Apple allows app developers to track data from iPhone users to get around the privacy updates that damaged advertising tracking on Apple users.

According to a report by the Financial Times on Wednesday, this quiet shift allows for a more flexible interpretation of the privacy policy.

Apple allowed its users to opt-out of allowing apps to track them. However, according to the report, companies including Facebook and Snap can still access user signals from iPhones as long as it is anonymized and aggregated and not linked to a specific user.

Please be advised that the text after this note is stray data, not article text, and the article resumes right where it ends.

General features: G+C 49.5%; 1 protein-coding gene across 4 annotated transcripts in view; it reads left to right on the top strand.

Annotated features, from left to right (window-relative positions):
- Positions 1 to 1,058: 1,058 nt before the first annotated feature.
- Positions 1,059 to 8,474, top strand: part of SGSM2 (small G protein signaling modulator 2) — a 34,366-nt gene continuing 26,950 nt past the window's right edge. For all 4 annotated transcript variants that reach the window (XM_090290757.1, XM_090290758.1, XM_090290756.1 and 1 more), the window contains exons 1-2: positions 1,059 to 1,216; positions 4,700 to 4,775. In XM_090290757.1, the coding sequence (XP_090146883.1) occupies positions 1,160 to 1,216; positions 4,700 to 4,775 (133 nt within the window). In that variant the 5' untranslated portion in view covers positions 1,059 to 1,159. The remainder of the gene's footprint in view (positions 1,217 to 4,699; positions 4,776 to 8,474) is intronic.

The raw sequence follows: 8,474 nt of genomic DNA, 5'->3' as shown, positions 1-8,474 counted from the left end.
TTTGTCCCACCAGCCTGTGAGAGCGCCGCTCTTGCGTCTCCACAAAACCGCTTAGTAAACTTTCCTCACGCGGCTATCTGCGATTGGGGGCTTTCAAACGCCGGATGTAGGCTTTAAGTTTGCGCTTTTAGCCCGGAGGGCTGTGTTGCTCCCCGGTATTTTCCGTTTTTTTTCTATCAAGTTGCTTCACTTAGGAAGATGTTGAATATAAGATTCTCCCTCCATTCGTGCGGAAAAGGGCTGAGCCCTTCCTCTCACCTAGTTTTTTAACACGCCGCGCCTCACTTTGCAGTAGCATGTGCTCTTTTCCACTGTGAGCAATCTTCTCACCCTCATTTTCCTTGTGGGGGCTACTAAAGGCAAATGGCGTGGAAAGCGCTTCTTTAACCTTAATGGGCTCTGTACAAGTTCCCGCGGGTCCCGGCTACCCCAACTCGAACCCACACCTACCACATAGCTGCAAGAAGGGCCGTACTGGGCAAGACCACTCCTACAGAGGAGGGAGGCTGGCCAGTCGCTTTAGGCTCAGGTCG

Therefore, apps can use these group signals without linking them to individual iOS users.

Cory Munchbach, chief operating officer at customer data platform BlueConic, told the Financial Times that Apple relaxed the enforcement of its privacy changes because it could hurt its own user experience by ruining its apps.

“Apple can’t put themselves in a situation where they are basically gutting their top-performing apps from a user-consumption perspective. That would ultimately hurt iOS,” she said.


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